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Upcycling: A Tale
Flash fiction, 800 words. For the Sept. 13 Iron Age prompt "The Sloop."
“We sail, we sail, in sun, rain, or hail;
The world is beneath us, the clouds mark our trail!”
The Ship Agency’s ditty was the soundtrack of progress. An operatic male voice, opening triumphant! A clarion woman, eagerly echoing! The tinny horns accompanying them, heralds of the future!
Balloons lifted aeroships. The Ship Agency’s aeroships lifted the world into a new age of travel. The Ship Agency’s ditty lifted the heart.
Hawkers whistled it. Gramophones blared it. Buskers enlivened their sets with it.
Beth Lewin’s memories drowned in it.
Corrupted by bitterness, Beth thought the whole thing rather sinister. Balloons and hail did not mix. The exorbitant fares charged for passage certainly suggested that most of the world was beneath the Ship Agency’s notice.
And anyway, the ditty was plagiarized.
She swallowed a sour expression, straightened her new uniform, and boarded the aeroship attached to the dock. The child inside her, who once would have stabbed someone with a hatpin for a chance to fly, was quiet. No amazement, no gratitude, no spark of adventure.
“Tickets! Have your tickets at the ready, ladies and gentlemen!”
She played her conductor role with a tight smile and tighter bun. The customers surged toward this young woman in a smart jacket and pleated wool skirt with official gold trim.
Their eyes were bright. The children skipped with excitement. The women carried wicker picnic baskets.
But for the caprice of man, thought Beth, go I.
She set aside her distaste. She had, after all, sold her time and self-worth to the Ship Agency for four dollars a day.
“Welcome, madam, the top deck stairs are to the right! Thank you, sir, if you’ll go left and forward toward the lower deck …”
Each obeyed with a grin, certain there were no bad seats on this aeroship. A coifed lady at the Ship Agency had sold them tickets, the lower deck for economical travelers, the top deck for society’s better sort. She had sold both as unparalleled luxury.
And considering it was but a four-hour journey through marbled skies against a two-day trip by cramped, sea-tossed boat, the lady had not lied.
Once all tickets were collected in her satchel, Beth hurried up the gangway. Her disgust rose like bile when she saw the top deck as crowded as the bottom. The seat cushions were nicer, that was true. And a steward was distributing liqueur in glass tulips with the pomp of a fine-dining waiter.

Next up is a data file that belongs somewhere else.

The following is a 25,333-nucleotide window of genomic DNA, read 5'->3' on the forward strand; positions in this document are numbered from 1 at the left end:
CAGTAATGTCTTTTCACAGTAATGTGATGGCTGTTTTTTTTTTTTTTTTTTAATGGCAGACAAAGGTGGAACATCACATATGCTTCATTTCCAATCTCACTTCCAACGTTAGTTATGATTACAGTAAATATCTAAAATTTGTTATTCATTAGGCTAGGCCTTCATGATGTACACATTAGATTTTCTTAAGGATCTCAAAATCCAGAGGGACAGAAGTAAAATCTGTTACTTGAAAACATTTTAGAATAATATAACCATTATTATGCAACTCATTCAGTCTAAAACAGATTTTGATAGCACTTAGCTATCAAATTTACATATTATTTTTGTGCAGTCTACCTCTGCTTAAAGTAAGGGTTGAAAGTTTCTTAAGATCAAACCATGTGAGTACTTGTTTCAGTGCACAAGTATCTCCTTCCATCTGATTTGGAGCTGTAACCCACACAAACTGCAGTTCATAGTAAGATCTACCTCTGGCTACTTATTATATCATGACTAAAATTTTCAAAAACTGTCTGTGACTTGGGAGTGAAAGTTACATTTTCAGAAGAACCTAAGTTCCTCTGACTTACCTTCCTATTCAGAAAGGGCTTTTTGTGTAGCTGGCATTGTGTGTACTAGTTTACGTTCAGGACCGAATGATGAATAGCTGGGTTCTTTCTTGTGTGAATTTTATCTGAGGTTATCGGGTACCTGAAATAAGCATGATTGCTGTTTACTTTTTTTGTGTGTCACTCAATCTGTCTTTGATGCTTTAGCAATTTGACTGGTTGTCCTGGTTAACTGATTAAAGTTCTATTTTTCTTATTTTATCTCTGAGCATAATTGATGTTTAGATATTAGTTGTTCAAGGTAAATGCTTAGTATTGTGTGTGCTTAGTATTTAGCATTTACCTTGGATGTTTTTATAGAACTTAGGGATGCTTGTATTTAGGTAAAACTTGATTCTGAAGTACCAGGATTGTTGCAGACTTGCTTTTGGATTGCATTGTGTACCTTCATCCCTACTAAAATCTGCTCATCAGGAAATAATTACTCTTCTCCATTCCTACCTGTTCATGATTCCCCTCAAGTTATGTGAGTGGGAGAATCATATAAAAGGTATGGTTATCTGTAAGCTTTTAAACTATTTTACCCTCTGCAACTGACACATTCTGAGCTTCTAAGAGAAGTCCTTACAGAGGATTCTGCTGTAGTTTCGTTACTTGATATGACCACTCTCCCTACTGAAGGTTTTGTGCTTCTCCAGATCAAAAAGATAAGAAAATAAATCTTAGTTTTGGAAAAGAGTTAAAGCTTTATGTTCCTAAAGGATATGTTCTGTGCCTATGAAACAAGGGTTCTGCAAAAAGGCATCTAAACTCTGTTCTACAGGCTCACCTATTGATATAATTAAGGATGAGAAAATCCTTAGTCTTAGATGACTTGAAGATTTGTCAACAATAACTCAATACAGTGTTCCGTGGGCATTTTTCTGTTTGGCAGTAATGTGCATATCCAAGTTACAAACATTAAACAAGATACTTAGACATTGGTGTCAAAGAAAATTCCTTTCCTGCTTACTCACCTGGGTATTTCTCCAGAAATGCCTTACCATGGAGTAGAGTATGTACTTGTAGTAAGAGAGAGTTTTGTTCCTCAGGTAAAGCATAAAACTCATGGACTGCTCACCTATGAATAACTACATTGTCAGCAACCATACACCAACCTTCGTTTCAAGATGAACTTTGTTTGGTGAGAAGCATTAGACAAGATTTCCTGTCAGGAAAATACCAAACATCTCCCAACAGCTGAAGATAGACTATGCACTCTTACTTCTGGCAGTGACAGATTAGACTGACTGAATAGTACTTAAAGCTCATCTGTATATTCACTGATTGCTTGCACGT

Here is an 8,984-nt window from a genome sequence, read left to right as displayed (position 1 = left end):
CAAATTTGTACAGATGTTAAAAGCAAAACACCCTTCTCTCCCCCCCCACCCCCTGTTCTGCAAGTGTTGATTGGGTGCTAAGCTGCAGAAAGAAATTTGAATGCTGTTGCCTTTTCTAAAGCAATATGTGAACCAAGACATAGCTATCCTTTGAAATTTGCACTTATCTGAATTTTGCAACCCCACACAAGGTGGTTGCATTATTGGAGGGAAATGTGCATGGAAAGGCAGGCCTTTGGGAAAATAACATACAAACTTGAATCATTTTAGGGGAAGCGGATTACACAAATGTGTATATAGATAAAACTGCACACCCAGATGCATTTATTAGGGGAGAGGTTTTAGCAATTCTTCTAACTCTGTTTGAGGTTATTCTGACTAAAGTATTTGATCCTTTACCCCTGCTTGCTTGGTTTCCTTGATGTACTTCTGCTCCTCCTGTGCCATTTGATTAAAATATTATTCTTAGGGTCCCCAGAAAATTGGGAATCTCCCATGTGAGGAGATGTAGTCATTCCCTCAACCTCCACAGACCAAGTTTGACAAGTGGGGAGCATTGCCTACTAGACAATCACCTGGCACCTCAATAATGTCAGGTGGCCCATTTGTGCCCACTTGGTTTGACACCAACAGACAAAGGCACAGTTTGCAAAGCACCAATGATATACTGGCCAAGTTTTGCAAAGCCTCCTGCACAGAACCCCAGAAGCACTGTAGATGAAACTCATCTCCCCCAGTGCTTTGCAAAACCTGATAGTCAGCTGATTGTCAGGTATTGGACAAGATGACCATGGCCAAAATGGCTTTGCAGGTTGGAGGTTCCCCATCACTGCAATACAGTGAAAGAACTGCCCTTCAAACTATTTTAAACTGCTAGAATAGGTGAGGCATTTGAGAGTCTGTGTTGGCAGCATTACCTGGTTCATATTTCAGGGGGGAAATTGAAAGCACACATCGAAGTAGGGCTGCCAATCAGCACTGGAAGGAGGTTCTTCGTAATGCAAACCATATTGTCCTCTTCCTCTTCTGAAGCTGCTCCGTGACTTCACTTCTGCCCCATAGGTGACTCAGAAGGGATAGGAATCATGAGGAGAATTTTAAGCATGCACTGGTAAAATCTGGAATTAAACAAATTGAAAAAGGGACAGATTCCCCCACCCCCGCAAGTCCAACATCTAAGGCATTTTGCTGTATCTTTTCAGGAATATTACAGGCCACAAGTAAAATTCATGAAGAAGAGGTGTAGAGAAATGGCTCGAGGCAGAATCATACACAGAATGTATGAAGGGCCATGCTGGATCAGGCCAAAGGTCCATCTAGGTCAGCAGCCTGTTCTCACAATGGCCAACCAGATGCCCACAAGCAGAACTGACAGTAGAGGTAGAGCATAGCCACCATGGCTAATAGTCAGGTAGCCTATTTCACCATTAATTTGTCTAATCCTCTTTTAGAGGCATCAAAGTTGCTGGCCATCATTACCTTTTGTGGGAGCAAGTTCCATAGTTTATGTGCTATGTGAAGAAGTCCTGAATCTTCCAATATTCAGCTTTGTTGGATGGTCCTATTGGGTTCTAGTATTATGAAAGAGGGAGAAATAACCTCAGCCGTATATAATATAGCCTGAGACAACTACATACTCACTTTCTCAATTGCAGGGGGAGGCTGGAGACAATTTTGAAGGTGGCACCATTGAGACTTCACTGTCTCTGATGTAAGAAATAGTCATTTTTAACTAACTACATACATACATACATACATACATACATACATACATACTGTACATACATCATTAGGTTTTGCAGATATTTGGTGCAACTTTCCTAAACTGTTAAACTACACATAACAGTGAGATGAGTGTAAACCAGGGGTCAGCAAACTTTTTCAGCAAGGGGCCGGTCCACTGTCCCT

But Beth didn’t think the six-dollar difference between the two decks was worth it, not for four hours.
The gates closed. Orders were given. The furnace hummed to life, the tangled lines straightened, the balloon lifted, and they were off.
Beth peered over the railing despite herself. From above, the city admitted its youth: the streets were a grid, the center denser, the buildings along the radial arms lower and spread. The river cut through, itself bifurcated with decorated bridges.
Forewarned was forearmed, so Beth didn’t join the passengers in their gasps and coos.
“It all seems rather empty after a moment, don’t you think?”
Startled, Beth looked sideways and saw the steward beside her, his tray tucked under one arm. He gazed at city and cloud castles alike with the dispassion of a sated lizard. He was an older man, and likely had earned his world-weariness the usual way.
“Without the dragons, yes, quite empty,” she replied.
“It was either we fly or they do,” cautioned the steward, mimicking the official line.
Beth knew that. The dragons had believed the sky belonged to them alone. They would carry no passengers but their partners.
Beth would never be a Sky Agency courier like her father. She would never lash herself and a bag of mail to a great beast, with no safeguards but worn rope, her wits, and trust in her winged partner.
Besides, the dragons had owned something the balloon-makers needed. And so, ten years ago, the government had dissolved the Sky Agency so that the Ship Agency might usher in progress.
But progress had come too late for Beth’s father.
Mr. Lewin had died doing what he’d loved, the Sky Agency representative had said at his funeral. That had been scarce comfort to his widow and orphan.
Aeroships were safe. They were the future. Mrs. Lewin was grateful that innovation had prevented daughter from following father. And now that her daughter was earning four dollars a day, she was grateful indeed. Mrs. Lewin aspired to be a top-deck kind of woman.
The steward must have noticed the ambivalence on Beth’s face, because he motioned toward the balloon. It was red, thick, leathery, covered in iridescent scales that glistened like an oil puddle.
He said, kindly, helpfully, “In a way, they’re still flying.”
He rambled on, but Beth couldn’t hear him. Now that they were sailing straight and high, the pilot flipped a switch and the gramophones barked to life.
A memory drowned out the Ship Agency’s ditty. It was of her father at the dinner table after he’d return each Saturday, bearing his weekly dollar and the agency’s grateful handshake. He’d sip some milk and, laughing, croon the Sky Agency’s ditty:
“We fly, we fly, across the endless sky;
Our bags filled with wishes, our spirits soar high!”
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